As we move from Conan’s squirrel to his monkey to his sharpie (which connected the dots with his freckles), we’ll have to wait to see where this treasure hunt will finally lead us.  I’m hoping that, as we move through the summer, we’ll be introduced to something by the name of Conan’s New Show. That would be the ultimate treasure. 

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You, too, can follow Coco’s menagerie: 

@ConanOBrien, @ConansSquirrel, @ConansFreckles, @ConansSharpie, @ConansTaurus, @ConansMonkey, @CoCosBeard, @CoCosATMcard, @ConansPeas, @LovelyButtons, @KillensSquirrel

NEW!  @conanspromtux, @conansraisinets, @conansdoctor, @conanhealthcare, @killenstwizzler

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@fancfl (that’s me!)

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For the second year in a row, we were treated to an elegant and sparkling stage at the Academy Awards – reminiscent of the glamorous, satin-y films from the 1930’s that starred screen goddesses like Jean Harlow or Claudette Colbert.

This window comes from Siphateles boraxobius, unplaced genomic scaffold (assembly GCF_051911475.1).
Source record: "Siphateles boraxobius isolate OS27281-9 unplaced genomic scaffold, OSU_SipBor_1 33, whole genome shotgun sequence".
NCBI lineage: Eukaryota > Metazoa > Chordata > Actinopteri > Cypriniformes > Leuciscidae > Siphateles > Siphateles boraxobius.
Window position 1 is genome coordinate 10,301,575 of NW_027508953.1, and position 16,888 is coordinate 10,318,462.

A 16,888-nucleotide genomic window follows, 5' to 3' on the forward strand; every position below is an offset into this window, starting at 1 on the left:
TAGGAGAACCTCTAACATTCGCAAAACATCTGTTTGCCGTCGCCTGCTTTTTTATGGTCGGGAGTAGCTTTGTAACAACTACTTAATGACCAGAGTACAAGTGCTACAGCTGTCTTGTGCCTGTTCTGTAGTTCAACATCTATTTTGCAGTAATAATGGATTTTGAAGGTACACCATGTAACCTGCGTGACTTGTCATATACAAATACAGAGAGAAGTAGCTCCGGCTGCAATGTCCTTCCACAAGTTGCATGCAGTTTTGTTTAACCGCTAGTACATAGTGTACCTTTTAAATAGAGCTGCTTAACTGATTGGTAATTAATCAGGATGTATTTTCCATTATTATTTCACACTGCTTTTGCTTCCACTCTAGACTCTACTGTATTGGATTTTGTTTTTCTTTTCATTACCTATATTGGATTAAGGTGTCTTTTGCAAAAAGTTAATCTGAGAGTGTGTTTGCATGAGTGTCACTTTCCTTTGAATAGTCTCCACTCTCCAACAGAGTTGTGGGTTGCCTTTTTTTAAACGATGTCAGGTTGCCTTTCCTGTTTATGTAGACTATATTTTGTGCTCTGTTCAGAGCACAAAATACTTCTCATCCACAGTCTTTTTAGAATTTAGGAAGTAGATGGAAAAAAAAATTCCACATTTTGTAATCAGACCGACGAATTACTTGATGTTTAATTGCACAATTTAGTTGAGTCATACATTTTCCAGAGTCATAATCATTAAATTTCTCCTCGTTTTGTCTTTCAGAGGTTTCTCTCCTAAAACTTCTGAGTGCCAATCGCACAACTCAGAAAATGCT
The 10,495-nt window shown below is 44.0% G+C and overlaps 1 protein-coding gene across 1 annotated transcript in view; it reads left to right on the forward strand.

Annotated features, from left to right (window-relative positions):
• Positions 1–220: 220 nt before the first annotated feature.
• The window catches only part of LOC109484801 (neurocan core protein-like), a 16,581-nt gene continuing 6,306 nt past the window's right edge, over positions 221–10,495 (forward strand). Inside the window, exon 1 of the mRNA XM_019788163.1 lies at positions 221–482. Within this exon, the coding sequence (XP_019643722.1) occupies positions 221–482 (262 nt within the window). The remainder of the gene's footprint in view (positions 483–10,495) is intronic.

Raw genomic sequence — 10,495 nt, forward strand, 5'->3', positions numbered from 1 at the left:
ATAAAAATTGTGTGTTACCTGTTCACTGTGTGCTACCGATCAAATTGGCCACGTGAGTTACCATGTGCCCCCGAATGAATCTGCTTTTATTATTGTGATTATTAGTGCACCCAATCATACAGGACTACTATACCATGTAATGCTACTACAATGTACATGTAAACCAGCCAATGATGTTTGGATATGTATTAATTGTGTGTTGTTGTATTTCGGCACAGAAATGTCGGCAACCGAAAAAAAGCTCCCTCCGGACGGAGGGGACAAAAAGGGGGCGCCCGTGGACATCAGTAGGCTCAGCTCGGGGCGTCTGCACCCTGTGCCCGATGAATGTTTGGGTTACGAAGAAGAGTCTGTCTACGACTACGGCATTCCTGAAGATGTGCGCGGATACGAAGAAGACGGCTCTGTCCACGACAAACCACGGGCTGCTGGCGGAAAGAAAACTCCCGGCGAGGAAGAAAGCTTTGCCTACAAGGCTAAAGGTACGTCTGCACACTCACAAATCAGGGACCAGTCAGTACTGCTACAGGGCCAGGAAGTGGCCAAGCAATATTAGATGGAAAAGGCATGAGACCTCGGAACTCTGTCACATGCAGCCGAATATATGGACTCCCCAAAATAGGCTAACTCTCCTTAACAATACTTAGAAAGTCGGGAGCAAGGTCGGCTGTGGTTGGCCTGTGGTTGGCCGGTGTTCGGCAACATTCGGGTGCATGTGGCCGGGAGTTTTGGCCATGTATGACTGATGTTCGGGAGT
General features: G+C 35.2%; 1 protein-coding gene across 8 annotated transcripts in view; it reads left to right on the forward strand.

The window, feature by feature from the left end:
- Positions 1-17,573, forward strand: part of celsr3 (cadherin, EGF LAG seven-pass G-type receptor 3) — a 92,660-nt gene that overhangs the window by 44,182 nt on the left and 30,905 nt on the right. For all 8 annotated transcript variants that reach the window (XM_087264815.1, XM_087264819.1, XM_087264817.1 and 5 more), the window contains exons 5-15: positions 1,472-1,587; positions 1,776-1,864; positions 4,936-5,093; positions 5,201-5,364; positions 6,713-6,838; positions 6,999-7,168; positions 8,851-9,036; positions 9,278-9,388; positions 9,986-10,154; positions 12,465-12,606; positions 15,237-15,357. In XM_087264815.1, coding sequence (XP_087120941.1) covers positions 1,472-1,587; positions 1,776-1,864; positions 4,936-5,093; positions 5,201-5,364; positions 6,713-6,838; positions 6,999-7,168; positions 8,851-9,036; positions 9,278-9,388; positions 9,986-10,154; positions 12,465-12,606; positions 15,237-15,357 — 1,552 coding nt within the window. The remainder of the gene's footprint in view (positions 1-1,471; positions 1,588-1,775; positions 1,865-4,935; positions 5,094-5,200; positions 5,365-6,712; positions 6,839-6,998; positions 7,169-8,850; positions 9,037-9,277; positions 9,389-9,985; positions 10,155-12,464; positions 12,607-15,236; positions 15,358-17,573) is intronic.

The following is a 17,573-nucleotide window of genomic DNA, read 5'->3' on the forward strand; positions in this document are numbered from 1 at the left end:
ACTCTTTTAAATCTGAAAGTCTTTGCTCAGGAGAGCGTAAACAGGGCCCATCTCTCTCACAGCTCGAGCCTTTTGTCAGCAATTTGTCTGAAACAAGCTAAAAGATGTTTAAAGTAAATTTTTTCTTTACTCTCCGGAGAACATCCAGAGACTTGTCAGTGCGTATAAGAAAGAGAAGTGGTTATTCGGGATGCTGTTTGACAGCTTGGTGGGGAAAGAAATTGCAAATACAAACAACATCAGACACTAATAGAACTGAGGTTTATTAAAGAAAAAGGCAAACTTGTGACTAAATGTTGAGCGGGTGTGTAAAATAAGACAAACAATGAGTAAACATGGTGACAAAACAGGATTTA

As he did last year, David Rockwell, founder of NYC’s Rockwell Group, designed the show’s sets.  Not only is he a wildly successful architect (he designed the Kodak Theater itself), but he’s a designer of theatrical and immersive spaces including sets for “Hairspray”, “Legally Blonde” and the upcoming “Catch Me If You Can.” 

After years of watching the awards on television, I think the sets these past two years have been my favorites. Rockwell’s chosen sophistication and simplicity allowed the performers on stage to be beautifully framed without creating a competing focus, and at the same time he perfectly captured the essence of what “Hollywood” is to the soul of its audience: a silvery fantasy world where dreams really can come true.

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Happy Weekend, Experience Design Fans!

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For the complete article about the making of the video on Billboard.com, click HERE

And for Syyn Labs, click HERE 

And click HERE for a great article about Mindshare LA, which partners with Syyn Labs.

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The Olympics came and went so quickly!  The Canadians were excellent hosts and did their best to make the world feel like part of the family, eh?  And as the games drew to a close, they got their hockey gold, and in return they gave us their closing ceremony.  Uh, thanks?